Tu B’Shvat: Birthday of the Trees

dates in front of palm tree, watercolor on paper
Dates in Front of Palm Tree, watercolor on paper, 2011

Tuesday night and Wednesday this week is the Jewish holiday of Tu B’Shvat, the fifteenth of the month of Shvat. I like to refer to the day as a birthday party for the trees. One might think of Tu BeShevat as a Jewish Arbor Day. As it a much bigger deal in Israel than outside of Israel, I asked some of my blogger friends in Israel to tell a bit about the holiday. Here are the responses:

Hannah of A Mother in Israel wrote in an email two weeks ago: “It’s pouring here. Tu Beshevat is often wet and muddy, and the worst time of the year for planting trees!” She suggested I share this post she wrote for Green Prophet about this New Year for Trees. “The rabbis wanted to set a specific date during the agricultural season to begin counting the age of the tree. They chose one in the middle of the rainy season, when no one was likely to be planting. That way it would be easier to know whether the fruit, which almost always buds after Tu B’shvat, belonged to this year or to the previous one.” But the modern version does indeed include tree planting.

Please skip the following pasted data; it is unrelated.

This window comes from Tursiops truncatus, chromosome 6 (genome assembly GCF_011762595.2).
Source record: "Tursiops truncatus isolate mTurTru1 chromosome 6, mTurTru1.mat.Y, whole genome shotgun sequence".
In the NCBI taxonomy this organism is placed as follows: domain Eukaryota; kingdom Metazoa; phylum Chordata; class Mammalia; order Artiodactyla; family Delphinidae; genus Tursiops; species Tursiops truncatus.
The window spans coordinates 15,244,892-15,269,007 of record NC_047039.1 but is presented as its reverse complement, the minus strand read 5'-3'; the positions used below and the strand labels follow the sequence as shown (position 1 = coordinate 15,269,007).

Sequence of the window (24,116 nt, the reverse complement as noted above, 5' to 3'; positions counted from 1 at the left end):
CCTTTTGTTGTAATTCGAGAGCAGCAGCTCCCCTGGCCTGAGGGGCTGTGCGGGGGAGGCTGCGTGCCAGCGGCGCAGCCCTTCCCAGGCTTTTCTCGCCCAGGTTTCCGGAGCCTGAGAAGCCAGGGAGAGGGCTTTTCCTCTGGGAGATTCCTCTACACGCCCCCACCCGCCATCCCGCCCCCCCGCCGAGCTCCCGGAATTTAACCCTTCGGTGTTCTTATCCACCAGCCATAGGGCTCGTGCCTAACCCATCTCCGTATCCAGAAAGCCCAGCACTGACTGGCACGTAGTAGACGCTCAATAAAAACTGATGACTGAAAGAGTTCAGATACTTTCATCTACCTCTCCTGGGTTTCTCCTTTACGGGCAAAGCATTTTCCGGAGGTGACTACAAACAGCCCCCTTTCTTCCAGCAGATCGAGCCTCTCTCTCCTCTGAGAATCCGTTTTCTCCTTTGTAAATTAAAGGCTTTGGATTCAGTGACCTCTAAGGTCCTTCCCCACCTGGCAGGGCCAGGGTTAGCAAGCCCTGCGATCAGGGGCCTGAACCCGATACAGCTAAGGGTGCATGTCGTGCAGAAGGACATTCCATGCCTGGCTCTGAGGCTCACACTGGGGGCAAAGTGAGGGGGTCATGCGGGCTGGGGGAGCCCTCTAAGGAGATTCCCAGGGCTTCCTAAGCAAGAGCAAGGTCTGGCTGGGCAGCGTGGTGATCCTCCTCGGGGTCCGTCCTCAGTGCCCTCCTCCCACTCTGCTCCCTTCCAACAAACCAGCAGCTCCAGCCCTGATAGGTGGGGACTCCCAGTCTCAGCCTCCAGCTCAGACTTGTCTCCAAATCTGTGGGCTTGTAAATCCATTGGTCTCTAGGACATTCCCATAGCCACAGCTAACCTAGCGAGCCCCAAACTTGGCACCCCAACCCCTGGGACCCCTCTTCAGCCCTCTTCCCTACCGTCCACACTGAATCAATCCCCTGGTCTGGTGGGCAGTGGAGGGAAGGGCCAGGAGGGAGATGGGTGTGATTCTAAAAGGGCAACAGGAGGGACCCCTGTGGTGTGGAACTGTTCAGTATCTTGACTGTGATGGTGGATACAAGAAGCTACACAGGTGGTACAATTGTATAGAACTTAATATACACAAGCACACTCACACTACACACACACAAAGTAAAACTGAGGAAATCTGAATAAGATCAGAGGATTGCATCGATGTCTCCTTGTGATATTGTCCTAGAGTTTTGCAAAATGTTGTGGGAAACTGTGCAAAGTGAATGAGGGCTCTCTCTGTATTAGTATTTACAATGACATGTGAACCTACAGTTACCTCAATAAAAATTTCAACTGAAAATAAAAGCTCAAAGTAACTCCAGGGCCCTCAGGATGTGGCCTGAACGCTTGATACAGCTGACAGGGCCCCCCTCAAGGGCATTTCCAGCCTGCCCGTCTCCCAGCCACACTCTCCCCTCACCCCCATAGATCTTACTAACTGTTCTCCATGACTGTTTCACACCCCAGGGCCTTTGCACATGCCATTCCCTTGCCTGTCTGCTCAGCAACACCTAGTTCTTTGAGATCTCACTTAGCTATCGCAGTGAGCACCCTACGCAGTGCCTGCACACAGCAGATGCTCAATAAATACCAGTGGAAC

Batya of Me-Ander talks about a little orphan almond blossom tree that grew near her home.

Sharon of Real Jerusalem Streets:
paradise flower Real Jerusalem Streets
This paradise flower and other Tu B’Shevat visual treats can be seen on her Tu BShvat post. And while taking a scavenger hunt in the Old City of Jerusalem, she and her blogger friends found a tree ripe for Tu B’Shvat.

Julie of Israel Inspirations Art sent me a photo from her son’s nursery school Tu B’Shevat program. This is a cropped detail of one her son’s craft projects:
Tu Beshvat craft

Mrs. S. of Our Shiputzim added (edited a bit on my part, apologies to Mrs. S. if I edited too much):

“According to the Talmud, it marks the beginning of the new agricultural year – which has halachic and practical significance for those of us who are fortunate to have fruit trees in our backyards – and in many schools, it marks the beginning of the spring semester.

Tu B’Shvat is also the day when kids across the country head outdoors and plant trees, and it’s the day when many families celebrate lovely Tu B’Shvat Seders.

But mainly, Tu B’Shvat is a time to appreciate Eretz Yisrael (the Land of Israel) and its myriad incredible blessings. Tu B’Shvat is a wonderful opportunity to stop and recognize all the amazing wonders which surround us here in Israel. “

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